Same Space - Different Perspectives: Comparative Analysis of Geographic Context Through Sketch Maps and Spatial Video Geonarratives
Reassessing the Breadth of the Protective Benefit of Immigrant Neighborhoods: A Multilevel Analysis of Violence Risk by Race, Ethnicity, and Labor Market Stratification
Police Legitimacy and Resident Cooperation in Crime Hotspots Effects of Victimization Risk and Collective Efficacy
Neighborhood Churches and Their Relationship to Neighborhood Processes Important for Crime Prevention
Place-based Correlates of Motor Vehicle Theft and Recovery Measuring Spatial Influence Across Neighbourhood Context
Geography and Public Safety: A Quarterly Bulletin of Applied Geography for the Study of Crime & Public Safety, Volume 1, Issue 3
Change doesn't come easy, particularly within an institution as large and complex as the criminal justice system. Greg Berman, Director of the Center for Court Innovation, offered lessons from several efforts to make reform stick in criminal justice settings. In particular, he focused on the development of community courts — experimental court projects that are attempting to reduce both crime and incarceration in dozens of cities across the U.S. and around the world.
Since the adoption of the United Nations Convention on the Rights of the Child in 1989, great strides have been made in the areas of child protection and advocacy. However, the concept of children, and specifically adolescents, as functional and engaged citizens has also emerged. Through the guidance and recognition of adults, children can participate in deliberative democracy as legitimate and competent citizens. This citizenship, like that of adults, can be used to enrich and improve local communities by creating a sense of ownership and fairness. Dr.
Dr. Kirk discusses how Hurricane Katrina affected ex-prisoners originally from New Orleans and their likelihood of returning to prison. Kirk also discussed potential strategies for fostering residential change among ex-prisoners, focusing specifically on parole residency policies and the provision of public housing vouchers.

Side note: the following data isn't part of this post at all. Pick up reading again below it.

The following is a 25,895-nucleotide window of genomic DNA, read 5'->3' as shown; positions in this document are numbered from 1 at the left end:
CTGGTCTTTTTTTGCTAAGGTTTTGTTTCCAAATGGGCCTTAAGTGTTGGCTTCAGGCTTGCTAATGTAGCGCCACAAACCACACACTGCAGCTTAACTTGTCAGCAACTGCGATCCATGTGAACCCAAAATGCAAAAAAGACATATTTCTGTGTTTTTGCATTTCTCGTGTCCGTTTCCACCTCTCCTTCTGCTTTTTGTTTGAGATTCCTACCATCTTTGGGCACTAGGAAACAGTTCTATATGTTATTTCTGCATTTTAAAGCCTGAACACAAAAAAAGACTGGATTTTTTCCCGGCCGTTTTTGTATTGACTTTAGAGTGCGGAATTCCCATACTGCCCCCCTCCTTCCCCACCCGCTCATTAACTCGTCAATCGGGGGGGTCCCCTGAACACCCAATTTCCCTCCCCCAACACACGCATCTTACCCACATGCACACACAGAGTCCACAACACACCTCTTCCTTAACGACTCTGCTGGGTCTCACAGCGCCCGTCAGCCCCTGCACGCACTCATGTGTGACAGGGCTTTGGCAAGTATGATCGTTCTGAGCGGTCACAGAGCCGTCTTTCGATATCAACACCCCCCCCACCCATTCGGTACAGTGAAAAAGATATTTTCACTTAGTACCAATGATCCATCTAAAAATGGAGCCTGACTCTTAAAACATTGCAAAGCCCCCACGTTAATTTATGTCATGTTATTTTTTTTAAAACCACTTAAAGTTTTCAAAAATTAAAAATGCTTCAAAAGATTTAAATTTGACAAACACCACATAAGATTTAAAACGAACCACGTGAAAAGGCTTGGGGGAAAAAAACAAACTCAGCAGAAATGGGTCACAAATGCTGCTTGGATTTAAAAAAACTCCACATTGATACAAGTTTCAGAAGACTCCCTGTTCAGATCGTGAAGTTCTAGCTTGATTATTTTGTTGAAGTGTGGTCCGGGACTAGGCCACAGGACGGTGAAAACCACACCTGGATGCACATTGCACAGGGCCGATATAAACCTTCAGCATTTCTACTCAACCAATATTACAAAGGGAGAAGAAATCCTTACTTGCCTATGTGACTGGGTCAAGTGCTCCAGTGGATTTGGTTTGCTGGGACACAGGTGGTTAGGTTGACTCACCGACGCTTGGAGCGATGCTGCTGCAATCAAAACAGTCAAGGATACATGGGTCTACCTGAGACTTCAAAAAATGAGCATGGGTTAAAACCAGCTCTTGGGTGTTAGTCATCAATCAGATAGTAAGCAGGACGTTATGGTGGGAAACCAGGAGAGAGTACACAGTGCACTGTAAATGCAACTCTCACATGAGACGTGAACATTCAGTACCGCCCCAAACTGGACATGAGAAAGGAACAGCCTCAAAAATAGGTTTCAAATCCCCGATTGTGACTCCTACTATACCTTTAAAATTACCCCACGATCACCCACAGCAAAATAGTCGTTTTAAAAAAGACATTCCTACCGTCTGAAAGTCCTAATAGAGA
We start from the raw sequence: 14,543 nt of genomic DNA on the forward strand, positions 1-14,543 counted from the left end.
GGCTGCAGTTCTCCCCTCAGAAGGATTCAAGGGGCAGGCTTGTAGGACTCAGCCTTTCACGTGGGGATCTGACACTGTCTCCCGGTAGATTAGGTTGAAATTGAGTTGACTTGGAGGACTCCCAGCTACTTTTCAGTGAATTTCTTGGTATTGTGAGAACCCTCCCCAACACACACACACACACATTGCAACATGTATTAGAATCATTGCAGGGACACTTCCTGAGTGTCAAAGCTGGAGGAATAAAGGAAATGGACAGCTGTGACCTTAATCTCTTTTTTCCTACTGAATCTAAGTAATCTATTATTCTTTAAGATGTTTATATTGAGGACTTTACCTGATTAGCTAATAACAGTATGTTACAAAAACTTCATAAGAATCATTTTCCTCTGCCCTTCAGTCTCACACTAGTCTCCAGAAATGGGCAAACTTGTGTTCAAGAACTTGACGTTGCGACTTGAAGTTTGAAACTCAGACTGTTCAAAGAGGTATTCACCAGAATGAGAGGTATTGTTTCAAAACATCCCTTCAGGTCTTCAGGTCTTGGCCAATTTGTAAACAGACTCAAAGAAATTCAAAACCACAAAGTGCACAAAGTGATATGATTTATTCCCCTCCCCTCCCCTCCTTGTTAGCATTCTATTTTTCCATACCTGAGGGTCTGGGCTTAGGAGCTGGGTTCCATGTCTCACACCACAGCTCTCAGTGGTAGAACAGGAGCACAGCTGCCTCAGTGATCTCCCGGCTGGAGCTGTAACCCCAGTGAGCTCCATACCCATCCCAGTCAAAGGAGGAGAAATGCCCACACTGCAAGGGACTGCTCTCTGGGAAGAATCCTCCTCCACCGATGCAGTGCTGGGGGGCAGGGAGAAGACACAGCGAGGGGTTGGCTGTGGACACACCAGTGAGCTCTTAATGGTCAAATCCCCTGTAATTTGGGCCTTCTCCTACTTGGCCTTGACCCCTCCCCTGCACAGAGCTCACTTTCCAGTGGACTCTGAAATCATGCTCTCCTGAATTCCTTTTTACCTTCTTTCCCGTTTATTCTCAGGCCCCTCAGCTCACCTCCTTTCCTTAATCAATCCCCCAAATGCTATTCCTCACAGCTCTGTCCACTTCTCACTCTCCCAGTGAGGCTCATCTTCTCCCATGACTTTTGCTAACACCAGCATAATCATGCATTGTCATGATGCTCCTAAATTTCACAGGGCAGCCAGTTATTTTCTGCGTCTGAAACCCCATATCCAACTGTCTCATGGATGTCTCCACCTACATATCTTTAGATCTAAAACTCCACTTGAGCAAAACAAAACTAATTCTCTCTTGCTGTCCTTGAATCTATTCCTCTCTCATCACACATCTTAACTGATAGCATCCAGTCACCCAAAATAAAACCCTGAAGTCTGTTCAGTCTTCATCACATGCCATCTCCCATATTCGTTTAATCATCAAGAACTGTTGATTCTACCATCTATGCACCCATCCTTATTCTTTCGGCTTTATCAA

The surge in incarceration since 1980 has been fueled in part by the mistaken belief that the population can be divided neatly into "good guys" and "bad guys." In fact, crime rates are not determined by the number of at-large criminals, any more than farm production is determined by the number of farmers. Crime is a choice, a choice that is influenced by available opportunities as much as by character. This perspective, drawn from economic theory, supports a multi-faceted approach to crime control. Dr.
Don't Jump the Shark: Understanding Deterrence and Legitimacy in the Architecture of Law Enforcement
Deterrence theory dominates the American understanding of how to regulate criminal behavior but social psychologists' research shows that people comply for reasons that have nothing to do with fear of punishment; they have to do with values, fair procedures and how people connect with one another. Professor Meares discussed the relevance of social psychologists' emerging theory to legal theory and practice and how deterrence and emerging social psychology theories intertwine.
Interview with Akiva Liberman, The Urban Institute
The 2009 NIJ Conference kicked off with a blue-ribbon panel of leaders with expertise in urban issues as they relate to homicide. These experts will discuss promising approaches that have resulted in reduced violence and community empowerment.
CeaseFire is an evidence-based, data-driven intervention designed to stop shootings and killings in high-incidence neighborhoods by directly intervening with those who are most likely to be involved in a shooting and by building support for alternatives to violence in those neighborhoods. Panel members will share their experiences “on the ground” mediating conflicts and working one-on-one with high-risk individuals.
In the post-Sept. 11 era, criminal justice and homeland security professionals have been bombarded with a flood of studies on terrorism. Some of the best researchers in the field provide a practical session on evaluating terrorism studies. What should the inquisitive professional look for when presented with different methods? How can professionals publish what they see and engage experts in the field?